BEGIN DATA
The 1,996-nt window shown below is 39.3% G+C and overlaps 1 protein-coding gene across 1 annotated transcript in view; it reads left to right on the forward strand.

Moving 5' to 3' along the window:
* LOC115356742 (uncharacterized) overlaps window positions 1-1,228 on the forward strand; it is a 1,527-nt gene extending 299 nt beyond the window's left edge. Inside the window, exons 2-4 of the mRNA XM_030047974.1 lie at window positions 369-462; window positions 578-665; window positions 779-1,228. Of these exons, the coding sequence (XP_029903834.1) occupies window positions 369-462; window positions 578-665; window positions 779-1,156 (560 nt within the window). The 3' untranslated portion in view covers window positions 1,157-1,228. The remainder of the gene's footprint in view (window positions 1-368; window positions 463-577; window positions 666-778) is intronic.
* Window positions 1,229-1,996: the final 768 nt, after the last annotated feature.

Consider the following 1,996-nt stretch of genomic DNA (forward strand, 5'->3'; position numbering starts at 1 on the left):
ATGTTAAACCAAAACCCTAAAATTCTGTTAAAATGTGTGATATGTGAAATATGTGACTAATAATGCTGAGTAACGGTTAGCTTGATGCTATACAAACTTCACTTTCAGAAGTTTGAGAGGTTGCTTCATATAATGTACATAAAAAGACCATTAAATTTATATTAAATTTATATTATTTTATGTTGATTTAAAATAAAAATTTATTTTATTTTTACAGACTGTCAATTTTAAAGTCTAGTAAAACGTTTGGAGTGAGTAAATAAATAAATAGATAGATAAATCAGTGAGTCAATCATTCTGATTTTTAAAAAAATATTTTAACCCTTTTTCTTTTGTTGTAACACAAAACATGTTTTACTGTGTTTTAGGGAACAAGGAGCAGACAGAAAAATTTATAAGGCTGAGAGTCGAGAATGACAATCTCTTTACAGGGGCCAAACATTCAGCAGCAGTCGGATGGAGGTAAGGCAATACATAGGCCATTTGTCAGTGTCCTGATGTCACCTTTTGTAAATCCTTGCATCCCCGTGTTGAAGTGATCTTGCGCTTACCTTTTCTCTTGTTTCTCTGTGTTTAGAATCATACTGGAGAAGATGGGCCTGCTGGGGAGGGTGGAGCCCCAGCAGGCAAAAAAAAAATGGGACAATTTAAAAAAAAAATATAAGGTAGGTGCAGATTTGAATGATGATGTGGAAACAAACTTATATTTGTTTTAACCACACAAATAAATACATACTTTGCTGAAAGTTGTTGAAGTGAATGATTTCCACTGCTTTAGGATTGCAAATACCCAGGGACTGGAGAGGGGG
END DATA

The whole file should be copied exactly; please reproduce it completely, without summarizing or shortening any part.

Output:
The 1,996-nt window shown below is 39.3% G+C and overlaps 1 protein-coding gene across 1 annotated transcript in view; it reads left to right on the forward strand.

Moving 5' to 3' along the window:
* LOC115356742 (uncharacterized) overlaps window positions 1-1,228 on the forward strand; it is a 1,527-nt gene extending 299 nt beyond the window's left edge. Inside the window, exons 2-4 of the mRNA XM_030047974.1 lie at window positions 369-462; window positions 578-665; window positions 779-1,228. Of these exons, the coding sequence (XP_029903834.1) occupies window positions 369-462; window positions 578-665; window positions 779-1,156 (560 nt within the window). The 3' untranslated portion in view covers window positions 1,157-1,228. The remainder of the gene's footprint in view (window positions 1-368; window positions 463-577; window positions 666-778) is intronic.
* Window positions 1,229-1,996: the final 768 nt, after the last annotated feature.

Consider the following 1,996-nt stretch of genomic DNA (forward strand, 5'->3'; position numbering starts at 1 on the left):
ATGTTAAACCAAAACCCTAAAATTCTGTTAAAATGTGTGATATGTGAAATATGTGACTAATAATGCTGAGTAACGGTTAGCTTGATGCTATACAAACTTCACTTTCAGAAGTTTGAGAGGTTGCTTCATATAATGTACATAAAAAGACCATTAAATTTATATTAAATTTATATTATTTTATGTTGATTTAAAATAAAAATTTATTTTATTTTTACAGACTGTCAATTTTAAAGTCTAGTAAAACGTTTGGAGTGAGTAAATAAATAAATAGATAGATAAATCAGTGAGTCAATCATTCTGATTTTTAAAAAAATATTTTAACCCTTTTTCTTTTGTTGTAACACAAAACATGTTTTACTGTGTTTTAGGGAACAAGGAGCAGACAGAAAAATTTATAAGGCTGAGAGTCGAGAATGACAATCTCTTTACAGGGGCCAAACATTCAGCAGCAGTCGGATGGAGGTAAGGCAATACATAGGCCATTTGTCAGTGTCCTGATGTCACCTTTTGTAAATCCTTGCATCCCCGTGTTGAAGTGATCTTGCGCTTACCTTTTCTCTTGTTTCTCTGTGTTTAGAATCATACTGGAGAAGATGGGCCTGCTGGGGAGGGTGGAGCCCCAGCAGGCAAAAAAAAAATGGGACAATTTAAAAAAAAAATATAAGGTAGGTGCAGATTTGAATGATGATGTGGAAACAAACTTATATTTGTTTTAACCACACAAATAAATACATACTTTGCTGAAAGTTGTTGAAGTGAATGATTTCCACTGCTTTAGGATTGCAAATACCCAGGGACTGGAGAGGGGG